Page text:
-PatP
    In theory, theory and practice are identical. In practice, theory and practice are unrelated.

  3. #3
    Join Date
    Feb 2008
    Location
    Japan
    Posts
    3,483
    (1) I agree with PatP,
    appropriate index(es) need in order to perform well.

    (2) It is not neccesary to concatenate columns into one string to use IN predicate.
    IN predicate - IBM DB2 9.7 for Linux, UNIX, and Windows
    IN predicate
    Code:
    >>-+-expression1--+-----+--IN--+-(fullselect1)-------------+----+-><
       |              '-NOT-'      |    .-,---------------.    |    |   
       |                           |    V                 |    |    |   
       |                           +-(------expression2---+--)-+    |   
       |                           '-expression2---------------'    |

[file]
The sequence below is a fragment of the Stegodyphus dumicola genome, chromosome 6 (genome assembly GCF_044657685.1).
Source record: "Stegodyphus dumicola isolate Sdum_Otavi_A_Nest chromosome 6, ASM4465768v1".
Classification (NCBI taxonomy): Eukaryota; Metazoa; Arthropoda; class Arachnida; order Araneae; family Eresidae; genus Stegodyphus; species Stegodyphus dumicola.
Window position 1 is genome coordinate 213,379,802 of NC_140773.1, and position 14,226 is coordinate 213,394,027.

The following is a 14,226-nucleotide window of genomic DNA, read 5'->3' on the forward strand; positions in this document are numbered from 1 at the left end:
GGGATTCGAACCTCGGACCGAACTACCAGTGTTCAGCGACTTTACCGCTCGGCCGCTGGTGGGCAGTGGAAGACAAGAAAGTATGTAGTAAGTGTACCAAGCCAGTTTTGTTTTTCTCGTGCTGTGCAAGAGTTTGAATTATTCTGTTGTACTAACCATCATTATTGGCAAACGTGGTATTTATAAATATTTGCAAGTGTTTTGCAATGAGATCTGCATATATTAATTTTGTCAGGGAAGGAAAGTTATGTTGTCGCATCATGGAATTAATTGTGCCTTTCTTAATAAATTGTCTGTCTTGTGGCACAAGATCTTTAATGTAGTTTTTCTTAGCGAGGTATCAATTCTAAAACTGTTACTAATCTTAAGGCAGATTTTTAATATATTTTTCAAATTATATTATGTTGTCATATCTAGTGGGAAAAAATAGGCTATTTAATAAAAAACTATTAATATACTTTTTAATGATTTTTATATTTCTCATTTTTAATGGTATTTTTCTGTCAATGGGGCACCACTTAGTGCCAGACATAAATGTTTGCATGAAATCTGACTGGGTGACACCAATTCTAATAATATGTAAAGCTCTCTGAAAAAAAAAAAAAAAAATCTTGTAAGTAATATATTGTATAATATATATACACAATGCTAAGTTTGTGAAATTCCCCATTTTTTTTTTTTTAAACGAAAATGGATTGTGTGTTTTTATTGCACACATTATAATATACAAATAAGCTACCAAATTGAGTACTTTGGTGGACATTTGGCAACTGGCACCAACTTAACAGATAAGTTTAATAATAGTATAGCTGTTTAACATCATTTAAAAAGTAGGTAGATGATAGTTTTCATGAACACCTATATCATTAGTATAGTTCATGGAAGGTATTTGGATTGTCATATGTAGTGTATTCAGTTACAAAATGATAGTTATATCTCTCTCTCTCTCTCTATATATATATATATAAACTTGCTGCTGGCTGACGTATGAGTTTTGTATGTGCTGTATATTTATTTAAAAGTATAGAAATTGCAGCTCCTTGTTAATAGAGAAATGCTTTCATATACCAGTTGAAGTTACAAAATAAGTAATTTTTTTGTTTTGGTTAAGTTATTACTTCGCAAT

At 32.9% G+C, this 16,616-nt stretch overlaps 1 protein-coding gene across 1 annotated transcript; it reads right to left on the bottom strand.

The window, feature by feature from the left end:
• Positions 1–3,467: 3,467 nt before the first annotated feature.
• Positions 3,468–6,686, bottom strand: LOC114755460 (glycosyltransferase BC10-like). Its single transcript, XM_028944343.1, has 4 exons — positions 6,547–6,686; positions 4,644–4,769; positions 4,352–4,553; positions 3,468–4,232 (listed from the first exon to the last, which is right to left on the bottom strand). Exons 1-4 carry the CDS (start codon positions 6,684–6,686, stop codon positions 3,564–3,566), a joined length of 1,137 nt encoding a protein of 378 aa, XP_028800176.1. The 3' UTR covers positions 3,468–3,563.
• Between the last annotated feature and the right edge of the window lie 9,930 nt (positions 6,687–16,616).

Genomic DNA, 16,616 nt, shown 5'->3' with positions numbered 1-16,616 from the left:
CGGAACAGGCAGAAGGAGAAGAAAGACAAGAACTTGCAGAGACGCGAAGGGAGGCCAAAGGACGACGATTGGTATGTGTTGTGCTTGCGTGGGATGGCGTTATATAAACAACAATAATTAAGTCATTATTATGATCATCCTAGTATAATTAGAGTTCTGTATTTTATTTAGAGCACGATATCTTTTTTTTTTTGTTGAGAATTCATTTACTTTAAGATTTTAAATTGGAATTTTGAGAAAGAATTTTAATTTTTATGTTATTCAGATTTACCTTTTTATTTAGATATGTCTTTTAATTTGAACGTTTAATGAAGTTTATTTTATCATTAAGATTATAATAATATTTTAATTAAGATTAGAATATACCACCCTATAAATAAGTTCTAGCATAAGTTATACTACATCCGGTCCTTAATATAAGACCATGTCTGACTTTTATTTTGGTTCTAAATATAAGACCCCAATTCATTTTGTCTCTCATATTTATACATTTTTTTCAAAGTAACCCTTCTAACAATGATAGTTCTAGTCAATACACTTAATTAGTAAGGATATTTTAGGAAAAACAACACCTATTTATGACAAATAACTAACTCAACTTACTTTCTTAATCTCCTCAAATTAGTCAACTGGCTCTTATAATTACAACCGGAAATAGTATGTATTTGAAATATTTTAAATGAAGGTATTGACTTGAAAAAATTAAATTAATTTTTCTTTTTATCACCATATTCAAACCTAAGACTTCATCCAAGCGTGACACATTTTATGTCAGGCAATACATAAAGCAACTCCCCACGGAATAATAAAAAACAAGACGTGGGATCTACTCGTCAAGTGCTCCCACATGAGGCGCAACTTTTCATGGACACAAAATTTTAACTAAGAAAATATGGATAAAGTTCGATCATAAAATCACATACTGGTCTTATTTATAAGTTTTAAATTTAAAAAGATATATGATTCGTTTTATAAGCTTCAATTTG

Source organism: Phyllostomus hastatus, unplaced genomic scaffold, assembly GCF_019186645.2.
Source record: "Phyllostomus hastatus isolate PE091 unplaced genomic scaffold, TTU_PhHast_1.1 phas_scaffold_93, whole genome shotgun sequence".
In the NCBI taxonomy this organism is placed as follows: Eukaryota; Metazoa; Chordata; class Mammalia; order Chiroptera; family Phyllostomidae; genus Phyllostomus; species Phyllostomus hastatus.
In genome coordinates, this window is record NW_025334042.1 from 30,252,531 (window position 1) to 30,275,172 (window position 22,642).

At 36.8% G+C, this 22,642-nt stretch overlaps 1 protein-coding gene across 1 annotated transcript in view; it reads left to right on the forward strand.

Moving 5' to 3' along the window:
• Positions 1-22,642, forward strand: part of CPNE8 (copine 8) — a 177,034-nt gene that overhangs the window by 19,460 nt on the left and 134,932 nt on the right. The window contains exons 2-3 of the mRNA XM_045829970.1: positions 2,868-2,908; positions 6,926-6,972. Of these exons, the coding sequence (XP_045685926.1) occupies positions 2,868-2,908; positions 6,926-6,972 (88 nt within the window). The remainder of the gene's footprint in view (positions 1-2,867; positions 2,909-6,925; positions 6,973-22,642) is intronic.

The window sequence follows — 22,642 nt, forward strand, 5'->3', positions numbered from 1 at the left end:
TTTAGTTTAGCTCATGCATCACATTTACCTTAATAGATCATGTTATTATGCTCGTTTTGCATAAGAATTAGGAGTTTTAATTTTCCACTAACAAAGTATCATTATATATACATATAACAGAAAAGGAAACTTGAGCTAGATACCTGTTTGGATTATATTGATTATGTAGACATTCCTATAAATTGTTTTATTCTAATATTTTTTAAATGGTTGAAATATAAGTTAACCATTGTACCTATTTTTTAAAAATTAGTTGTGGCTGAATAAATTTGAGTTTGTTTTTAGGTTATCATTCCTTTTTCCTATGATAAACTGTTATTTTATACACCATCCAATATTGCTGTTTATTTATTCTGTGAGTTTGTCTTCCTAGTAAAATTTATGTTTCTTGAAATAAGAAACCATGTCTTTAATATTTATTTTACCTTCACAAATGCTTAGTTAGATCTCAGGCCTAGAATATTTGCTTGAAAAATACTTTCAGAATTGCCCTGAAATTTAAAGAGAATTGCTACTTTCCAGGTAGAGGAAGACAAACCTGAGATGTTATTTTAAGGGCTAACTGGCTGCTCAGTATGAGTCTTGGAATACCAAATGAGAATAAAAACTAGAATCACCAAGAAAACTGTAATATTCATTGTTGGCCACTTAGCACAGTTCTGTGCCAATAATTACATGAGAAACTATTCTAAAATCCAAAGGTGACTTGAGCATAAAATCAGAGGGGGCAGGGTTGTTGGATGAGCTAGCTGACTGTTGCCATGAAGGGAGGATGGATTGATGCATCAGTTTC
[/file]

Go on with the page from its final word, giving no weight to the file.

'-(----row-value-expression----)--+-----+--IN--(fullselect2)-'   
                                         '-NOT-'
    Try some modified queries with appropriate indexes.

    Example 1: I prefer to use short aliases and not to use unnecessary parentheses.
    Code:
    SELECT act.ACCOUNT
         , ent.ENTITYID
         , ent.FIRSTNAME
         , ent.LASTNAME
         , adr.ADDRESSSTREET
         , adr.POSTAL
         , adr.Country
     FROM  Entity  AS Ent
     INNER JOIN
           ACCOUNT AS act
      ON   act.ACCOUNT = Ent.ACCOUNT
     INNER JOIN
           Address AS adr
      ON   adr.Key      =  act.Key
       AND adr.DEFF     <= CURDATE()
       AND adr.STOPDATE >  CURDATE()
     WHERE (  ent.FIRSTNAME
            , ent.LASTNAME
           ) IN (
            SELECT FIRSTNAME
                 , LASTNAME
             FROM  Entity
             GROUP BY
                   FIRSTNAME
                 , LASTNAME
             HAVING